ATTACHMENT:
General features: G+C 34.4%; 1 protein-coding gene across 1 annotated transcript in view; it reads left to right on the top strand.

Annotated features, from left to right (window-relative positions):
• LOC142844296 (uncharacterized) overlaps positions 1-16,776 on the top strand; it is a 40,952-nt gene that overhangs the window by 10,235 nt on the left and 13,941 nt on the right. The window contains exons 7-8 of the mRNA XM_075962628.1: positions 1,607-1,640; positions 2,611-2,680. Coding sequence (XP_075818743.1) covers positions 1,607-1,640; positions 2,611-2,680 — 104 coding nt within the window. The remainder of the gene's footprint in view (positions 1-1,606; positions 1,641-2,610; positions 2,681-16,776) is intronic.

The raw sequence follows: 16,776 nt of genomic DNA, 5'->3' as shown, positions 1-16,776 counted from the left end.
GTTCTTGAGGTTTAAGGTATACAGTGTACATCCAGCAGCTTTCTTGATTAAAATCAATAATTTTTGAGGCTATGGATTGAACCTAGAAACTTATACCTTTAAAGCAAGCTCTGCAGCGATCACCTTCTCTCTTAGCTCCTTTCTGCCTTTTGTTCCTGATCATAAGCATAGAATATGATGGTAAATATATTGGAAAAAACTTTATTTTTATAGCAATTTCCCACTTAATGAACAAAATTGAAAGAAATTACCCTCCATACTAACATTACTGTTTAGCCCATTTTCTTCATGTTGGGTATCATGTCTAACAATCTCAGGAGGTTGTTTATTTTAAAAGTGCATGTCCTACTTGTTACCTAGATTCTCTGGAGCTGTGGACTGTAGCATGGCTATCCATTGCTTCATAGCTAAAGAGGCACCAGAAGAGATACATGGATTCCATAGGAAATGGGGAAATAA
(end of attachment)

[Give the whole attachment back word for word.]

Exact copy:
General features: G+C 34.4%; 1 protein-coding gene across 1 annotated transcript in view; it reads left to right on the top strand.

Annotated features, from left to right (window-relative positions):
• LOC142844296 (uncharacterized) overlaps positions 1-16,776 on the top strand; it is a 40,952-nt gene that overhangs the window by 10,235 nt on the left and 13,941 nt on the right. The window contains exons 7-8 of the mRNA XM_075962628.1: positions 1,607-1,640; positions 2,611-2,680. Coding sequence (XP_075818743.1) covers positions 1,607-1,640; positions 2,611-2,680 — 104 coding nt within the window. The remainder of the gene's footprint in view (positions 1-1,606; positions 1,641-2,610; positions 2,681-16,776) is intronic.

The raw sequence follows: 16,776 nt of genomic DNA, 5'->3' as shown, positions 1-16,776 counted from the left end.
GTTCTTGAGGTTTAAGGTATACAGTGTACATCCAGCAGCTTTCTTGATTAAAATCAATAATTTTTGAGGCTATGGATTGAACCTAGAAACTTATACCTTTAAAGCAAGCTCTGCAGCGATCACCTTCTCTCTTAGCTCCTTTCTGCCTTTTGTTCCTGATCATAAGCATAGAATATGATGGTAAATATATTGGAAAAAACTTTATTTTTATAGCAATTTCCCACTTAATGAACAAAATTGAAAGAAATTACCCTCCATACTAACATTACTGTTTAGCCCATTTTCTTCATGTTGGGTATCATGTCTAACAATCTCAGGAGGTTGTTTATTTTAAAAGTGCATGTCCTACTTGTTACCTAGATTCTCTGGAGCTGTGGACTGTAGCATGGCTATCCATTGCTTCATAGCTAAAGAGGCACCAGAAGAGATACATGGATTCCATAGGAAATGGGGAAATAA